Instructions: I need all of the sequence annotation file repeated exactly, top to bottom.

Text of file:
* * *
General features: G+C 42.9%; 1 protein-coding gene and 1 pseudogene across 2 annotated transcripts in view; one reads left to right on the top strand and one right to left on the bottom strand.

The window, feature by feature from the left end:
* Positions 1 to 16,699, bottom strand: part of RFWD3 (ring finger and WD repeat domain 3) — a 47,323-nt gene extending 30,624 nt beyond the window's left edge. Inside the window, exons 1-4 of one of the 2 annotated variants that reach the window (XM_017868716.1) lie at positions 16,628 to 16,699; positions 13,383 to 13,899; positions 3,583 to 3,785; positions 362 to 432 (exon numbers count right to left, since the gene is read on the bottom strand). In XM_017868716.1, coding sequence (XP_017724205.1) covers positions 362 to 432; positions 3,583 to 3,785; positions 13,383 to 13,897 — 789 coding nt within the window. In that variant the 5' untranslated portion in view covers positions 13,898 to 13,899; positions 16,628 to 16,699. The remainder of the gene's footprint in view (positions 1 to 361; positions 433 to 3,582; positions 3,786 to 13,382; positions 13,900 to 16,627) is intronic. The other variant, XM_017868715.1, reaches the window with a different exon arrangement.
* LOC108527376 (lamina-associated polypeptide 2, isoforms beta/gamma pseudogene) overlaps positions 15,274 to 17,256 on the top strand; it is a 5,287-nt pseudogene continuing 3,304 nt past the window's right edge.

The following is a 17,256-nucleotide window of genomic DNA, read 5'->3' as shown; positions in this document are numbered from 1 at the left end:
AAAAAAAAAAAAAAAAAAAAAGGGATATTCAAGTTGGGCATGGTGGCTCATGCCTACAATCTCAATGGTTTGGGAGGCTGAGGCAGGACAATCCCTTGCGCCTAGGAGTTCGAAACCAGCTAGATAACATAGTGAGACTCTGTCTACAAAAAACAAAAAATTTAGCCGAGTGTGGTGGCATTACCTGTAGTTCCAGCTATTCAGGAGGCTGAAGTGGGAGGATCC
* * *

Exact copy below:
General features: G+C 42.9%; 1 protein-coding gene and 1 pseudogene across 2 annotated transcripts in view; one reads left to right on the top strand and one right to left on the bottom strand.

The window, feature by feature from the left end:
* Positions 1 to 16,699, bottom strand: part of RFWD3 (ring finger and WD repeat domain 3) — a 47,323-nt gene extending 30,624 nt beyond the window's left edge. Inside the window, exons 1-4 of one of the 2 annotated variants that reach the window (XM_017868716.1) lie at positions 16,628 to 16,699; positions 13,383 to 13,899; positions 3,583 to 3,785; positions 362 to 432 (exon numbers count right to left, since the gene is read on the bottom strand). In XM_017868716.1, coding sequence (XP_017724205.1) covers positions 362 to 432; positions 3,583 to 3,785; positions 13,383 to 13,897 — 789 coding nt within the window. In that variant the 5' untranslated portion in view covers positions 13,898 to 13,899; positions 16,628 to 16,699. The remainder of the gene's footprint in view (positions 1 to 361; positions 433 to 3,582; positions 3,786 to 13,382; positions 13,900 to 16,627) is intronic. The other variant, XM_017868715.1, reaches the window with a different exon arrangement.
* LOC108527376 (lamina-associated polypeptide 2, isoforms beta/gamma pseudogene) overlaps positions 15,274 to 17,256 on the top strand; it is a 5,287-nt pseudogene continuing 3,304 nt past the window's right edge.

The following is a 17,256-nucleotide window of genomic DNA, read 5'->3' as shown; positions in this document are numbered from 1 at the left end:
AAAAAAAAAAAAAAAAAAAAAGGGATATTCAAGTTGGGCATGGTGGCTCATGCCTACAATCTCAATGGTTTGGGAGGCTGAGGCAGGACAATCCCTTGCGCCTAGGAGTTCGAAACCAGCTAGATAACATAGTGAGACTCTGTCTACAAAAAACAAAAAATTTAGCCGAGTGTGGTGGCATTACCTGTAGTTCCAGCTATTCAGGAGGCTGAAGTGGGAGGATCC